project goals
Project Goals
  • K-12 integrated, interdisciplinary environmental health curriculum that links the environment to human health
setting the context demographic details of rochester new york
Setting the context: demographic details of Rochester New York

Rochester Metropolitan

  • Population 1.1 million
  • 93% born in the US
  • Ethnicity: 85% White, 10% Black, 5% Latino/a, 0.5% Native American, 0.5% Native Hawaiian/ Pacific Islander
  • Median income: $48,066
  • 89% compulsory education, 29% university degrees, 8% no education
setting the context demographic details of rochester new york1
Setting the context: demographic details of Rochester New York

City of Rochester

  • Population 219,773
  • Ethnicity: 48.3% White, 38.6% Black, 12.8 % Latino/a 2.3% Asian, 3% identified with more than one race
  • Median income: $31,057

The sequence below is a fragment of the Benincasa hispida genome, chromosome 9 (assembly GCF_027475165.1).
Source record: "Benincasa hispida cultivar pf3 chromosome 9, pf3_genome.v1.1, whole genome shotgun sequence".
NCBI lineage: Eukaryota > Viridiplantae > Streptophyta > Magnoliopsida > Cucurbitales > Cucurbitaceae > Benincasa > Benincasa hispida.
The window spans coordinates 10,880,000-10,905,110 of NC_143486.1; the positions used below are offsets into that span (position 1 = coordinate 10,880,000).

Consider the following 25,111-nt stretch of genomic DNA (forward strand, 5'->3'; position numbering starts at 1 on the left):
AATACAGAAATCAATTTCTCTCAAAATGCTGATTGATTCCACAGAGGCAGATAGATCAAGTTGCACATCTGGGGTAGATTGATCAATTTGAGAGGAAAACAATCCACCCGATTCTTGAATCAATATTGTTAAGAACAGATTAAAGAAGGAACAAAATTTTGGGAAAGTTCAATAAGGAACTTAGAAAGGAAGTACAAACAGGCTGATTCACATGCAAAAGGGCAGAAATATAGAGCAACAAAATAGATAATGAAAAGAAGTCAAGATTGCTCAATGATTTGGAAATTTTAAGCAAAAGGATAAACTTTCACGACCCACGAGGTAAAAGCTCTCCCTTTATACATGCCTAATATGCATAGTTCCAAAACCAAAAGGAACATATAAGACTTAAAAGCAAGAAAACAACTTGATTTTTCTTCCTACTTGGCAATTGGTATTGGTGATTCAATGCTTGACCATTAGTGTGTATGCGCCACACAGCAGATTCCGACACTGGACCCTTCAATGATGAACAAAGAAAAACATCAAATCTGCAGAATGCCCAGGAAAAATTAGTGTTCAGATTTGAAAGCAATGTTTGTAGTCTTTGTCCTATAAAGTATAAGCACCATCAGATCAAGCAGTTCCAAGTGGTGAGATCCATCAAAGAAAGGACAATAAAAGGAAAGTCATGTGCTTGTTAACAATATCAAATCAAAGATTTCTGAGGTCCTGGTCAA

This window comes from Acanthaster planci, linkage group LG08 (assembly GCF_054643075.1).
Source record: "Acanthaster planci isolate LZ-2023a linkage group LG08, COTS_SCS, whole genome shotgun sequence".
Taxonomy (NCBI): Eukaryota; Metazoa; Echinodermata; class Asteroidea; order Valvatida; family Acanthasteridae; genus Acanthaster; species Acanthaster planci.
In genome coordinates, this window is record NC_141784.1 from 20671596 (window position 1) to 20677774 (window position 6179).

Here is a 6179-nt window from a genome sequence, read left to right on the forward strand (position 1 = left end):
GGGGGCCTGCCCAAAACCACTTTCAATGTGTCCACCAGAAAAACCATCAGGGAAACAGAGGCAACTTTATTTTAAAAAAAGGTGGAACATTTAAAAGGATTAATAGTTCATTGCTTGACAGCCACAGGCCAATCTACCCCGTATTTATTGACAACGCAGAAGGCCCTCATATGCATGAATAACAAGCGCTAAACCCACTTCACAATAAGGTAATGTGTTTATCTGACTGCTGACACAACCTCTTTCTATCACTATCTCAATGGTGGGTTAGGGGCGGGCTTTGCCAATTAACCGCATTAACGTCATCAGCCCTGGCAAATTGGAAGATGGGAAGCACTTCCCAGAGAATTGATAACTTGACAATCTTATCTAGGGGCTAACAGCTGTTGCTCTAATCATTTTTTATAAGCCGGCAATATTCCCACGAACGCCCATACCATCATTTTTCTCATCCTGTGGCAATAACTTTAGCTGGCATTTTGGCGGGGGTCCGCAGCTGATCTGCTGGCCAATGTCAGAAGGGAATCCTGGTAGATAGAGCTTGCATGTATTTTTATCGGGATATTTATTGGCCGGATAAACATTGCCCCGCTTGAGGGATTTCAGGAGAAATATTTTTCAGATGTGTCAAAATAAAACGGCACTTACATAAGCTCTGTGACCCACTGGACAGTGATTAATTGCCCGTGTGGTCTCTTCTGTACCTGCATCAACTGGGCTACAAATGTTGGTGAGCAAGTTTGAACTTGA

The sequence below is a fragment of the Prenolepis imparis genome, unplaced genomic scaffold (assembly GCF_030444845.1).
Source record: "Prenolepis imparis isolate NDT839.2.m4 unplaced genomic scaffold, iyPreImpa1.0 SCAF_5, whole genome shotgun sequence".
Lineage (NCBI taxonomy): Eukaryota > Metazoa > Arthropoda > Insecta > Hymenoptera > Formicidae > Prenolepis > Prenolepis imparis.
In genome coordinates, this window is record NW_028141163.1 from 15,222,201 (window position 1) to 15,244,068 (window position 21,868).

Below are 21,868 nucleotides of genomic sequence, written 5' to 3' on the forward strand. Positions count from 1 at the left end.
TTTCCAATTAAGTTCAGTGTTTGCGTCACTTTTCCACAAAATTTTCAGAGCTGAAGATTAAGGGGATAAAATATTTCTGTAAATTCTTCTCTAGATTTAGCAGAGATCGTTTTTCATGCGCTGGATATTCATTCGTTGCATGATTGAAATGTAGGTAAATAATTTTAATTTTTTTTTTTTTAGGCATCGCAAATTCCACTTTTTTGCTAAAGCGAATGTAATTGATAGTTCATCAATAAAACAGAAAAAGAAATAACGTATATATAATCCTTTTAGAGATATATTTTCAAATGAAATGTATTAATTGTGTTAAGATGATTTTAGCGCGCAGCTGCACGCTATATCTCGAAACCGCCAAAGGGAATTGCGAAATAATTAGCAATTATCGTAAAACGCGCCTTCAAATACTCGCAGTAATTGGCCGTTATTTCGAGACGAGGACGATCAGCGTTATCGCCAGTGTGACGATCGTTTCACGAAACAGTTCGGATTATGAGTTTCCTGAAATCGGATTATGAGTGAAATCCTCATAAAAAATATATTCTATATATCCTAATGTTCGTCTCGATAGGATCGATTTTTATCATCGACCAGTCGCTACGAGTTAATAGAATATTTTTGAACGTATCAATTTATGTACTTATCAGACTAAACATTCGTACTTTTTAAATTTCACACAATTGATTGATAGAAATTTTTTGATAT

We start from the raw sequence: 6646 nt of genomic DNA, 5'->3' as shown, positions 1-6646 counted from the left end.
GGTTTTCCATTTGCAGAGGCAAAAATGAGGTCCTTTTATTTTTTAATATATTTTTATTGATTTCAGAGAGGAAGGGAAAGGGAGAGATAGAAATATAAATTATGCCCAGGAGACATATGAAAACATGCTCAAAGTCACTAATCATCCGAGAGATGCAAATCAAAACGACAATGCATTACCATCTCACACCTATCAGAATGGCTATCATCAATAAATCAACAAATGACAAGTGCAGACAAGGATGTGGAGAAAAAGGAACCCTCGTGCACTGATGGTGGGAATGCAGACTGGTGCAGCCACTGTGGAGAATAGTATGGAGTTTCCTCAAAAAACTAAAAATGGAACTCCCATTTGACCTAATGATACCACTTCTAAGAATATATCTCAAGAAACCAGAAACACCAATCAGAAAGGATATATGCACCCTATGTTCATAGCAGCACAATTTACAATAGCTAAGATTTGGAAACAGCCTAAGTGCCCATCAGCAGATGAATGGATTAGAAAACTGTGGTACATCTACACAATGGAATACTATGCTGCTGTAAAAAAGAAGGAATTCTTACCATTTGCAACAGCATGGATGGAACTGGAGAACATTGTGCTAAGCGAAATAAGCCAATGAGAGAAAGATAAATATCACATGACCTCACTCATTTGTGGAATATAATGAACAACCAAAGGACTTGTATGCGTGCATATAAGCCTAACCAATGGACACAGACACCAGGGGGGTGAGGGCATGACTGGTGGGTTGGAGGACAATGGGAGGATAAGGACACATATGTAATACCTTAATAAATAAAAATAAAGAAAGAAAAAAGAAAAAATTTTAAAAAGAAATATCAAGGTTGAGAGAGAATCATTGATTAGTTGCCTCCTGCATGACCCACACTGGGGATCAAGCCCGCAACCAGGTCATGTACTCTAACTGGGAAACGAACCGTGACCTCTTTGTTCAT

• 77% of the population’s children living in poverty
  • 24% of Rochester City School Children are lead poisoned
  • 10% of city housing is vacant
discussion of project schools
Discussion of project schools:
  • Monroe (urban)
  • Laurelton-Pardee (suburban)
  • Rush-Henrietta (suburban)
monroe high school
Monroe High School

Student Demographics:

93% poverty

7% working-class

76% general education

24% disabled

55% Black, 29% Latino/a

13% White, 2% Asian

1% Native American

monroe high school rochester new york environmental health curriculum